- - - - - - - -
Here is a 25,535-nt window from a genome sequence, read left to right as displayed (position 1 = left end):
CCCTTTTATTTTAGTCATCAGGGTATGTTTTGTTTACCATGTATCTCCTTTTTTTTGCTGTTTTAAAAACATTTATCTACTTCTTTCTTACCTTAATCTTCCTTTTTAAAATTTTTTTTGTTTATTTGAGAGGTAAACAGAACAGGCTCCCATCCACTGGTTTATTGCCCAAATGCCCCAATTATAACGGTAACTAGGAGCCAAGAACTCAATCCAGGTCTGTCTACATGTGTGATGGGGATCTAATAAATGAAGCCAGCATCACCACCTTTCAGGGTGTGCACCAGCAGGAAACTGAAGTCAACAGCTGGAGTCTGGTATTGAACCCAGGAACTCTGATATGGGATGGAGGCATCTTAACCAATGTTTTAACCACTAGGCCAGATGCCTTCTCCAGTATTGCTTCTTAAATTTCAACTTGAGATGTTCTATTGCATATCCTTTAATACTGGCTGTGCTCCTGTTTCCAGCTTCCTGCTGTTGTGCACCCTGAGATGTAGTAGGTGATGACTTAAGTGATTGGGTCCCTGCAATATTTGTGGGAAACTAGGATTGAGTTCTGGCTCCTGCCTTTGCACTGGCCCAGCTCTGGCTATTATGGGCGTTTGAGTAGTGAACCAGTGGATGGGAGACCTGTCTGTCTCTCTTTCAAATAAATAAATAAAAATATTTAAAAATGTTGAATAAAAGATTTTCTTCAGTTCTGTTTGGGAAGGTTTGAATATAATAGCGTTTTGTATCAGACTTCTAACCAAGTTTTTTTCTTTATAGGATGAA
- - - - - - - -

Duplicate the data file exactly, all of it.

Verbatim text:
Here is a 25,535-nt window from a genome sequence, read left to right as displayed (position 1 = left end):
CCCTTTTATTTTAGTCATCAGGGTATGTTTTGTTTACCATGTATCTCCTTTTTTTTGCTGTTTTAAAAACATTTATCTACTTCTTTCTTACCTTAATCTTCCTTTTTAAAATTTTTTTTGTTTATTTGAGAGGTAAACAGAACAGGCTCCCATCCACTGGTTTATTGCCCAAATGCCCCAATTATAACGGTAACTAGGAGCCAAGAACTCAATCCAGGTCTGTCTACATGTGTGATGGGGATCTAATAAATGAAGCCAGCATCACCACCTTTCAGGGTGTGCACCAGCAGGAAACTGAAGTCAACAGCTGGAGTCTGGTATTGAACCCAGGAACTCTGATATGGGATGGAGGCATCTTAACCAATGTTTTAACCACTAGGCCAGATGCCTTCTCCAGTATTGCTTCTTAAATTTCAACTTGAGATGTTCTATTGCATATCCTTTAATACTGGCTGTGCTCCTGTTTCCAGCTTCCTGCTGTTGTGCACCCTGAGATGTAGTAGGTGATGACTTAAGTGATTGGGTCCCTGCAATATTTGTGGGAAACTAGGATTGAGTTCTGGCTCCTGCCTTTGCACTGGCCCAGCTCTGGCTATTATGGGCGTTTGAGTAGTGAACCAGTGGATGGGAGACCTGTCTGTCTCTCTTTCAAATAAATAAATAAAAATATTTAAAAATGTTGAATAAAAGATTTTCTTCAGTTCTGTTTGGGAAGGTTTGAATATAATAGCGTTTTGTATCAGACTTCTAACCAAGTTTTTTTCTTTATAGGATGAA